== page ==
In 1852, years before the handcart pioneers walked west and just one year after the first baptism in Hawaii, the Saints erected their first chapel. It still stands. George Q. Cannon remains somewhat legendary on the islands, but there are other great missionaries that followed. Frank Hammond, Joseph F. Smith, my father.
For the first time in my life last week, I walked with my father where fifty years ago he served as a missionary. He learned Hawaiian and was adopted by a family who had been in the church for generations. There were still people who called him by his Hawaiian name, Kamaka. The experience was a gift and while snorkeling and beaches were thrilling, it is the Church sites and conversations that persist (however, reaching for wild strawberry guavas on the road to Hana was also not too shabby).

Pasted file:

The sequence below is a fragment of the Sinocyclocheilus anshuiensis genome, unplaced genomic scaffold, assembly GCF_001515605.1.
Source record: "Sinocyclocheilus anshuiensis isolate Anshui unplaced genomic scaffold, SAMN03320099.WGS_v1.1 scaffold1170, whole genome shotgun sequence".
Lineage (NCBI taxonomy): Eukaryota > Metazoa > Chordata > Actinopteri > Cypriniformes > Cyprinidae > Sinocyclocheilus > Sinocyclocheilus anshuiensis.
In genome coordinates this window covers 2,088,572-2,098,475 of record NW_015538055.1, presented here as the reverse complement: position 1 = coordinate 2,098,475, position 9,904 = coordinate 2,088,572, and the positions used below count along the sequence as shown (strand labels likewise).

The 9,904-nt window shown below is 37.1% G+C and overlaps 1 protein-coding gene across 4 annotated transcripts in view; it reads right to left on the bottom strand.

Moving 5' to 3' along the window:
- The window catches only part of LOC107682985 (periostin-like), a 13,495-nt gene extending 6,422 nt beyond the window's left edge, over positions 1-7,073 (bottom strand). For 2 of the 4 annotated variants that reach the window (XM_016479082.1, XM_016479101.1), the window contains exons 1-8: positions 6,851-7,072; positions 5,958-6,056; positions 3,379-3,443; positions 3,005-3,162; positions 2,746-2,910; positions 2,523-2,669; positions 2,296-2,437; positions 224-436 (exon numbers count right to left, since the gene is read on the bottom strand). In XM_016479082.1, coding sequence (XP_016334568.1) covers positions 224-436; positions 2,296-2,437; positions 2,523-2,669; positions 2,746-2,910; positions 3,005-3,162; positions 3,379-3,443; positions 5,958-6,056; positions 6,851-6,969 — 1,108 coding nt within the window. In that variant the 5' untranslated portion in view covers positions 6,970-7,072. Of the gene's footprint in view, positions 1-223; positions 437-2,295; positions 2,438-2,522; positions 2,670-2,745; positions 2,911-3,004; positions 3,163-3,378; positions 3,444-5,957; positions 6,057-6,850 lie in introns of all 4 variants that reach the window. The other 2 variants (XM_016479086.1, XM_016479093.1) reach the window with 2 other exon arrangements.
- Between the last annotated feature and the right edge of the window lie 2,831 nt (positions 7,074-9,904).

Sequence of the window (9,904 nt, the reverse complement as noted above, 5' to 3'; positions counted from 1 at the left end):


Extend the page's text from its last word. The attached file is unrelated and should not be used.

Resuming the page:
Like the Gadfield Elm Chapel, the Pulehu Chapel (image above) is the heart of Mormonism. It is a monument to the Pioneers we don’t frequently celebrate. Thousands of Hawaiians joined the Church, participated in communal experiments, and endured to the end, but we rarely see their images or sing their songs.
The Chapel is a one room building. By the entrance lies a panel, which upon opening allows access to a rope to ring the tower bell. Vintage sacrament vessels are on display. The grounds are immaculate and next door is a small cottage for the local proselyting missionaries to stay in (I stayed in some pretty sweet apartments in France, but nothing like this! Bananas growing on your back patio?).
As a bonus, a picture of the Chapel in Hana. I can’t express how grateful I am that they didn’t sink a standard building here: